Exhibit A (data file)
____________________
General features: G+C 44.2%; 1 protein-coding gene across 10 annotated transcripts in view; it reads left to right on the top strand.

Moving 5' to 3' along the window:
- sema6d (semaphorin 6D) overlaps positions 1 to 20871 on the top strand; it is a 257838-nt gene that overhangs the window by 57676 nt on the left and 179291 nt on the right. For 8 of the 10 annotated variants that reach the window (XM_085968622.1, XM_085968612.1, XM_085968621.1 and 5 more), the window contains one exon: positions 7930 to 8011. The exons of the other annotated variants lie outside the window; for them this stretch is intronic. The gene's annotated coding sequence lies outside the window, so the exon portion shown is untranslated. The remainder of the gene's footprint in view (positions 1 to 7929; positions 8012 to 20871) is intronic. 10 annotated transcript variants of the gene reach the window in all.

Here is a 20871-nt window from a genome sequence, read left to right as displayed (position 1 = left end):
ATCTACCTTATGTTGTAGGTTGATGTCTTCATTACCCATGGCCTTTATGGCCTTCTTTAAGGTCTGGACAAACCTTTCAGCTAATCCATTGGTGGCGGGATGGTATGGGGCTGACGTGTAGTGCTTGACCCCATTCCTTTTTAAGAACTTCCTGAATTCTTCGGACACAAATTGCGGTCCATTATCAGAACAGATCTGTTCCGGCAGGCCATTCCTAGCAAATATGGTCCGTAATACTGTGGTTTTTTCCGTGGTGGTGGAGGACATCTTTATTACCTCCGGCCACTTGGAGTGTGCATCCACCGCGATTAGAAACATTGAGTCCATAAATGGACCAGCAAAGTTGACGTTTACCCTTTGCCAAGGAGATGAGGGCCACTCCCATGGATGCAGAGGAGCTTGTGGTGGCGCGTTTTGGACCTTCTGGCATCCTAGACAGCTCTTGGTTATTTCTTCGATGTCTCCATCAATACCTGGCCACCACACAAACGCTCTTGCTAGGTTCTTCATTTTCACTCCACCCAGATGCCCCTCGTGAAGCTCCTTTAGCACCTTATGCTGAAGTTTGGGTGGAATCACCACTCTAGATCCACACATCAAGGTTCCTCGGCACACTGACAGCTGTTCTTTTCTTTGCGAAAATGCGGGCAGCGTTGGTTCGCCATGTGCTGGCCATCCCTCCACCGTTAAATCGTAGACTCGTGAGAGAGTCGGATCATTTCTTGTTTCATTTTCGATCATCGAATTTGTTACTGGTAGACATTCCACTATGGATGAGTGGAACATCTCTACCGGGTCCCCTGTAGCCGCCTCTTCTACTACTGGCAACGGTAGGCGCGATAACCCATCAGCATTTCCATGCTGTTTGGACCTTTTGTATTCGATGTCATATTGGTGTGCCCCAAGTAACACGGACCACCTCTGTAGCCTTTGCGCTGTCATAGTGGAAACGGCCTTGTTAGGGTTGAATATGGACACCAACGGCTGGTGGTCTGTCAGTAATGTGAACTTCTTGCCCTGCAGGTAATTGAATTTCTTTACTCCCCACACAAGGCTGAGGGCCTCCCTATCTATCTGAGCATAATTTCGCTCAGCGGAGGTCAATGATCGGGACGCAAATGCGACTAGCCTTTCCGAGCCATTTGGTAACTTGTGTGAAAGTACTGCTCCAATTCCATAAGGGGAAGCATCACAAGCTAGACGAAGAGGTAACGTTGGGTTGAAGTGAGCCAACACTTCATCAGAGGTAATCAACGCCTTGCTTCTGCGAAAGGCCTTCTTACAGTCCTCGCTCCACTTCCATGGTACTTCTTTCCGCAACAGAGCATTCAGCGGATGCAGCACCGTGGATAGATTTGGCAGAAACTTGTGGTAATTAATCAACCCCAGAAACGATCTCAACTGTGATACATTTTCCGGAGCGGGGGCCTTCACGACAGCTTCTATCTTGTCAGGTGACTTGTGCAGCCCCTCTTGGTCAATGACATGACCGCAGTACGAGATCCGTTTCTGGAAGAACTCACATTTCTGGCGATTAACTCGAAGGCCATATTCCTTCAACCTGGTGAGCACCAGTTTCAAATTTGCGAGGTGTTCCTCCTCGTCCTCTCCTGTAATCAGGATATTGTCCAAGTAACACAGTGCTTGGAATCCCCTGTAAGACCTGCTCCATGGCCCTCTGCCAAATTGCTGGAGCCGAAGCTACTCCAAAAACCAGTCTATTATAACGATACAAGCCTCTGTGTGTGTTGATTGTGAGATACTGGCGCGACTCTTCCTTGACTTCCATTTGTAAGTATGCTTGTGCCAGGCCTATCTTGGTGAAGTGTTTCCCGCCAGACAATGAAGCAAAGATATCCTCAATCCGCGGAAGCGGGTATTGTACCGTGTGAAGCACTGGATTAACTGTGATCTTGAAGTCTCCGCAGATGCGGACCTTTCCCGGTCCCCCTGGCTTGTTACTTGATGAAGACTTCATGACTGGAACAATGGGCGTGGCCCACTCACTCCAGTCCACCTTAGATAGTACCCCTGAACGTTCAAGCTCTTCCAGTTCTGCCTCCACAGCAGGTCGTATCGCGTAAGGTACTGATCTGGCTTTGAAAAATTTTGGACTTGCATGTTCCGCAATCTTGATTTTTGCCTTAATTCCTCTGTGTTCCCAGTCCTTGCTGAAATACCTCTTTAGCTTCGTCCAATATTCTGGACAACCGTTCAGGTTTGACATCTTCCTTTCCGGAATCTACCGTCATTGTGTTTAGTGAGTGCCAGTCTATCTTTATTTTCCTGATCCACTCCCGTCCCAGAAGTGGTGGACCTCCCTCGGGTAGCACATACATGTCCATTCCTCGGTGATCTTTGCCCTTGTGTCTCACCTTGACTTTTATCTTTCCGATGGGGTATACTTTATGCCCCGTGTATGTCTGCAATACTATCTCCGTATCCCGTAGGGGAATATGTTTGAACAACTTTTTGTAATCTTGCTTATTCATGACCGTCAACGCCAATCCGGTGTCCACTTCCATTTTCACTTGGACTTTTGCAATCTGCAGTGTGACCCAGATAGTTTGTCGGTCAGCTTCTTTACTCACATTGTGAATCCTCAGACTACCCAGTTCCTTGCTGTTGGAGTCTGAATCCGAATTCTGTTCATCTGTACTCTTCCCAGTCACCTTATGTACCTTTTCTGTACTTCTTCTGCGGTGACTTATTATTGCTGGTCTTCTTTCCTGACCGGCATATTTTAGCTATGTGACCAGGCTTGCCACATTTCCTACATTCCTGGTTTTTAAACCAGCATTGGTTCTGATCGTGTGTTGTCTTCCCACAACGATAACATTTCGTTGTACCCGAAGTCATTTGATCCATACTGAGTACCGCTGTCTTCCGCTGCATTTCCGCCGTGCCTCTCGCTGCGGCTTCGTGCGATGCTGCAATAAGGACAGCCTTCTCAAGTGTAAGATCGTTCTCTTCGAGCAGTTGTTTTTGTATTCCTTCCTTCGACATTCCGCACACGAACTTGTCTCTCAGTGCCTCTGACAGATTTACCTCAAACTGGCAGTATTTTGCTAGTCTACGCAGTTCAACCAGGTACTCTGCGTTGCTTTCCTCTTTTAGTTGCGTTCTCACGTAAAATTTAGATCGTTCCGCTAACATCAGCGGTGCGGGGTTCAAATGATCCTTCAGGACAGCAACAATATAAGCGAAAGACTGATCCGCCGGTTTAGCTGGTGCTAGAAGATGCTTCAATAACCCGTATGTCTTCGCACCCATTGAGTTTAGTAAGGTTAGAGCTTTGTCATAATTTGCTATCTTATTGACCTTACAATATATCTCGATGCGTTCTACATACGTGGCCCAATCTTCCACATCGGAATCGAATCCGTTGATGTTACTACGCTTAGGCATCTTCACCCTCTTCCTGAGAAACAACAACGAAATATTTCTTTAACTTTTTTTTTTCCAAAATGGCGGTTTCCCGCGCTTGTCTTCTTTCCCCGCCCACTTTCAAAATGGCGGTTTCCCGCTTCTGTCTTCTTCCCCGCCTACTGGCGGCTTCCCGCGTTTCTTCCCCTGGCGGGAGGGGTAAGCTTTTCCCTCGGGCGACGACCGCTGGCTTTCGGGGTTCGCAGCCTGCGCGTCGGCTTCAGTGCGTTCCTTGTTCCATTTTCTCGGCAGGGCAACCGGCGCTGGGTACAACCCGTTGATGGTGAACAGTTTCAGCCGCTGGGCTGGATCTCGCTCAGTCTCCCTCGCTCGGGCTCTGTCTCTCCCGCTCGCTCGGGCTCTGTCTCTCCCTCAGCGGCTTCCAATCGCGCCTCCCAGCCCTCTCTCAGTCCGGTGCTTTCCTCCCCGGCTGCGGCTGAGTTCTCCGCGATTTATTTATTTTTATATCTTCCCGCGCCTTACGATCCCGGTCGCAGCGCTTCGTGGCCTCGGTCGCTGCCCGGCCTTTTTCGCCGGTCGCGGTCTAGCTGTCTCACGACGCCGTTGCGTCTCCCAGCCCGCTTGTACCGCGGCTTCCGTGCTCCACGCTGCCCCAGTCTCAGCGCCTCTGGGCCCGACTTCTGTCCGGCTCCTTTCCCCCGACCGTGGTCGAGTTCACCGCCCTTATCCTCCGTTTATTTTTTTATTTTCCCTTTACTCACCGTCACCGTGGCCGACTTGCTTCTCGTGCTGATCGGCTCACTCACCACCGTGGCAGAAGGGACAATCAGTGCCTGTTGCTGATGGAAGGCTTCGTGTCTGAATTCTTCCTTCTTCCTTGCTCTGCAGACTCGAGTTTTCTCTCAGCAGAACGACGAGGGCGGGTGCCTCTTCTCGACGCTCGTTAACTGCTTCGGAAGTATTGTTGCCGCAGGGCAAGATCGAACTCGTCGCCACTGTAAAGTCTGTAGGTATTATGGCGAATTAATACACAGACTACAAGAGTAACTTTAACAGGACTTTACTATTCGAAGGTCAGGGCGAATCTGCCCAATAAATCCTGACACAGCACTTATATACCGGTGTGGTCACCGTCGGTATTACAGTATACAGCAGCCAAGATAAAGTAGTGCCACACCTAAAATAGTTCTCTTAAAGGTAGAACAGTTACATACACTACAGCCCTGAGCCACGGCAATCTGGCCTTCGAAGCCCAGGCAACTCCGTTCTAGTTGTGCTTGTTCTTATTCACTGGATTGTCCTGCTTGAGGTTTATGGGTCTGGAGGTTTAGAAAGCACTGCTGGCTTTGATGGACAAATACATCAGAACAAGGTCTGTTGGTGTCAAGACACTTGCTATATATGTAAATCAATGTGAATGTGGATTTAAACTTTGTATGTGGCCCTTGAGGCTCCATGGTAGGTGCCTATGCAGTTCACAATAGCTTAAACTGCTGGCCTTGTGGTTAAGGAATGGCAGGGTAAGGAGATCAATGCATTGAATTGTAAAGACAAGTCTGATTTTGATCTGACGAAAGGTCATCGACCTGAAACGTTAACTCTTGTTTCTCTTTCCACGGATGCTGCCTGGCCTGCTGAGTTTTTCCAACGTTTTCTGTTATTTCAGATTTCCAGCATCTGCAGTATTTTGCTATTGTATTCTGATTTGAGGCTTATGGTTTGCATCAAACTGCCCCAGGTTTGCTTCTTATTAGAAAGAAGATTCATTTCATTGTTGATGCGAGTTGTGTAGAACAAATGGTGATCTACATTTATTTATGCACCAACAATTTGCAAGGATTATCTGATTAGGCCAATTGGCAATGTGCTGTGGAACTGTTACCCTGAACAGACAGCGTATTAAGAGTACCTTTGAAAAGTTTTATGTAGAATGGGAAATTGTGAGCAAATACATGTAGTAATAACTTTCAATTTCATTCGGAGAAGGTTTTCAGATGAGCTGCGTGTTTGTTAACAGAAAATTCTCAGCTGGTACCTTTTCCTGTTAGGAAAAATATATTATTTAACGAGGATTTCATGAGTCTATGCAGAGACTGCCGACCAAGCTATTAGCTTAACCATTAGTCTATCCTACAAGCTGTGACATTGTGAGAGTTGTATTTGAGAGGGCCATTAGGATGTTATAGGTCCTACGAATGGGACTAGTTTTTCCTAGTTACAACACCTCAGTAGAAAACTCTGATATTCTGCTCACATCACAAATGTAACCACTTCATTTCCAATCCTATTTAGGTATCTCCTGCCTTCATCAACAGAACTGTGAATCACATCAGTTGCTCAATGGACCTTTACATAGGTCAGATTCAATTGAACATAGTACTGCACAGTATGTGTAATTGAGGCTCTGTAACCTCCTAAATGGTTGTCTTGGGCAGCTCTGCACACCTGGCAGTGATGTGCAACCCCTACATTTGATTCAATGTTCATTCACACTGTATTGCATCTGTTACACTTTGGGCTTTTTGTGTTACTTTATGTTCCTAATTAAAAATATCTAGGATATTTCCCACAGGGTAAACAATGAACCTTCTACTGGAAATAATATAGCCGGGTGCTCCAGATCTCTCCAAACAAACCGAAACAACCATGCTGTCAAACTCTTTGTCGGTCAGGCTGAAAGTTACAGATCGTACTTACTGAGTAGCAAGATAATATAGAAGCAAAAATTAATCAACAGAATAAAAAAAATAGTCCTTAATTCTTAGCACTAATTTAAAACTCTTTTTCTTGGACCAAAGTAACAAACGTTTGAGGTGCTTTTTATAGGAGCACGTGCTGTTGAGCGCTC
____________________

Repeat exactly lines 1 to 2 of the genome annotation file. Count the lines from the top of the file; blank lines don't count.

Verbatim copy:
General features: G+C 44.2%; 1 protein-coding gene across 10 annotated transcripts in view; it reads left to right on the top strand.

Moving 5' to 3' along the window: